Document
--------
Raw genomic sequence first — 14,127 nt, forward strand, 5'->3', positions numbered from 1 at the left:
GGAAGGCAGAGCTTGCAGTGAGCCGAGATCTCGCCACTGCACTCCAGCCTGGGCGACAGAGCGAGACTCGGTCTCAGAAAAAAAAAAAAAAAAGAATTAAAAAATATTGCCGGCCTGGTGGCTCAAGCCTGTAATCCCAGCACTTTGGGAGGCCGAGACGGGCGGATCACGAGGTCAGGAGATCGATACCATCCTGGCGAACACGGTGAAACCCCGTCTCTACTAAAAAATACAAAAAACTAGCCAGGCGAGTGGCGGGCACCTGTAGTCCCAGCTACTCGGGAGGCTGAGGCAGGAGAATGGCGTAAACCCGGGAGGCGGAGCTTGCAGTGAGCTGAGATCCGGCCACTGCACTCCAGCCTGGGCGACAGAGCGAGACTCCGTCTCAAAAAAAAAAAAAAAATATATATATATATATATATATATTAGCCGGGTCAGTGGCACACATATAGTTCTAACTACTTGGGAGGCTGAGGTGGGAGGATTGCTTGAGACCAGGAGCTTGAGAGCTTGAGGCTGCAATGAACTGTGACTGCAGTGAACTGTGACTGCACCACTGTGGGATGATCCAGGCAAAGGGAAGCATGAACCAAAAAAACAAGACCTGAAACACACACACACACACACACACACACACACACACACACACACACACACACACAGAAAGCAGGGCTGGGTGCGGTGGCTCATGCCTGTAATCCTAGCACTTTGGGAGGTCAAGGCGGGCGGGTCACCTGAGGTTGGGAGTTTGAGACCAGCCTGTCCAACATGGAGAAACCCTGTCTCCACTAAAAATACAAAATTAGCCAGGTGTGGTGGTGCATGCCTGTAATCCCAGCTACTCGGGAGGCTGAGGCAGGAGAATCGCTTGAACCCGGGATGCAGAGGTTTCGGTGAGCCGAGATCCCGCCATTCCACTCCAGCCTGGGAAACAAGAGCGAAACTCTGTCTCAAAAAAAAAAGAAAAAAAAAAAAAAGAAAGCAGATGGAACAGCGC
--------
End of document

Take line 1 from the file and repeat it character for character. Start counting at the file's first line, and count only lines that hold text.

Raw genomic sequence first — 14,127 nt, forward strand, 5'->3', positions numbered from 1 at the left: